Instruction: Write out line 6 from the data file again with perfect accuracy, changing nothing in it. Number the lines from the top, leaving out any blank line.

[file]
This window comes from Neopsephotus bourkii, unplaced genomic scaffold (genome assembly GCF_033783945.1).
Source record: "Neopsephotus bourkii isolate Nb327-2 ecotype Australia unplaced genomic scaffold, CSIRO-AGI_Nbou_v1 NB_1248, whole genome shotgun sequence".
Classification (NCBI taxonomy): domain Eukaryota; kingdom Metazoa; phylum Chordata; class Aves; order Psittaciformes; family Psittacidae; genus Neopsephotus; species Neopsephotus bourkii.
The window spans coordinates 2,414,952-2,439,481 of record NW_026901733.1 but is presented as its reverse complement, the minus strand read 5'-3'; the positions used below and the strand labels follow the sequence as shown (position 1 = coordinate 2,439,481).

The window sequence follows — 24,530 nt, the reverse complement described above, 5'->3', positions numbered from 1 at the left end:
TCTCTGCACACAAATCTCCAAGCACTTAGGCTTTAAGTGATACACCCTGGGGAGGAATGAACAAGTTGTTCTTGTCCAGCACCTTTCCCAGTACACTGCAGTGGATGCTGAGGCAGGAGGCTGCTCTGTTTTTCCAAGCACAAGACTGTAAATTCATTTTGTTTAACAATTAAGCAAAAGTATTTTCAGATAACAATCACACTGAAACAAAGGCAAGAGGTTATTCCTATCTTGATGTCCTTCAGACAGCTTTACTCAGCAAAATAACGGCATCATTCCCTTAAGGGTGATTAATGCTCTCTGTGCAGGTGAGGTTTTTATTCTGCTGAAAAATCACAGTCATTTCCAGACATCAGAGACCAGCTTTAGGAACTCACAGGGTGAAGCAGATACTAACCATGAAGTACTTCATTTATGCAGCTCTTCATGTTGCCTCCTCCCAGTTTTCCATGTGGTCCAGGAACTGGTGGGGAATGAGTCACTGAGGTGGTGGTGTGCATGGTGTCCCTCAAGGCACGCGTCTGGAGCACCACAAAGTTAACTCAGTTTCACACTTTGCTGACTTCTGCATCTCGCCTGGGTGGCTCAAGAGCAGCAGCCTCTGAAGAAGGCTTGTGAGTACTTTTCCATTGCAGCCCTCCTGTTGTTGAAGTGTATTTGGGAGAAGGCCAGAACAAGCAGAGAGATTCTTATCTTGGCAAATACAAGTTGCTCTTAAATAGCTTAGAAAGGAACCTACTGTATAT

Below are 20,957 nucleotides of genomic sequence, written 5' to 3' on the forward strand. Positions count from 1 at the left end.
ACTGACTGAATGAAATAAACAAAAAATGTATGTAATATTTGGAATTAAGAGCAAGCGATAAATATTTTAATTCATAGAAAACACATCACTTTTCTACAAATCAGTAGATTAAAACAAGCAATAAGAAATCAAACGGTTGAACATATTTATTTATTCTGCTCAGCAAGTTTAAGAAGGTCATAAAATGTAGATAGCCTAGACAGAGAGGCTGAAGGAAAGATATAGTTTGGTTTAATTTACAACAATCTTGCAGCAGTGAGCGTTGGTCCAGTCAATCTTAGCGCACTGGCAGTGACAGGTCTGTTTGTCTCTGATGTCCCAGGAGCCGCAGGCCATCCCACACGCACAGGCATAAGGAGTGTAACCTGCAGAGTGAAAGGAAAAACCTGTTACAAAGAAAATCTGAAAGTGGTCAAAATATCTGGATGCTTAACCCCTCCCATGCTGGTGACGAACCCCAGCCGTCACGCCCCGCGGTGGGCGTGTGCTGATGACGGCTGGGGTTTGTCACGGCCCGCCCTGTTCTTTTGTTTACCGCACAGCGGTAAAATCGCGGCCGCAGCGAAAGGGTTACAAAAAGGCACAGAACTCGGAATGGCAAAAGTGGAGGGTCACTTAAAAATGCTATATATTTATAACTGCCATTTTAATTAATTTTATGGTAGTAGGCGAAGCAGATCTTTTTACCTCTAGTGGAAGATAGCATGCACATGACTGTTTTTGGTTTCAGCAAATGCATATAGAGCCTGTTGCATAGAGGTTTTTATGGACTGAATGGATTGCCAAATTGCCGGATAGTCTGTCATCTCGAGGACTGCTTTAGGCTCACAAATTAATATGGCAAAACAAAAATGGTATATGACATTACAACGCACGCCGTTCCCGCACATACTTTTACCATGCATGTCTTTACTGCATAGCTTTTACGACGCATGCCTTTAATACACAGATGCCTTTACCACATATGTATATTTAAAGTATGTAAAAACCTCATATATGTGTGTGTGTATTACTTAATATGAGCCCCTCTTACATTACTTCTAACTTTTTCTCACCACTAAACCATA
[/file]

TCTCTGCACACAAATCTCCAAGCACTTAGGCTTTAAGTGATACACCCTGGGGAGGAATGAACAAGTTGTTCTTGTCCAGCACCTTTCCCAGTACACTGCAGTGGATGCTGAGGCAGGAGGCTGCTCTGTTTTTCCAAGCACAAGACTGTAAATTCATTTTGTTTAACAATTAAGCAAAAGTATTTTCAGATAACAATCACACTGAAACAAAGGCAAGAGGTTATTCCTATCTTGATGTCCTTCAGACAGCTTTACTCAGCAAAATAACGGCATCATTCCCTTAAGGGTGATTAATGCTCTCTGTGCAGGTGAGGTTTTTATTCTGCTGAAAAATCACAGTCATTTCCAGACATCAGAGACCAGCTTTAGGAACTCACAGGGTGAAGCAGATACTAACCATGAAGTACTTCATTTATGCAGCTCTTCATGTTGCCTCCTCCCAGTTTTCCATGTGGTCCAGGAACTGGTGGGGAATGAGTCACTGAGGTGGTGGTGTGCATGGTGTCCCTCAAGGCACGCGTCTGGAGCACCACAAAGTTAACTCAGTTTCACACTTTGCTGACTTCTGCATCTCGCCTGGGTGGCTCAAGAGCAGCAGCCTCTGAAGAAGGCTTGTGAGTACTTTTCCATTGCAGCCCTCCTGTTGTTGAAGTGTATTTGGGAGAAGGCCAGAACAAGCAGAGAGATTCTTATCTTGGCAAATACAAGTTGCTCTTAAATAGCTTAGAAAGGAACCTACTGTATAT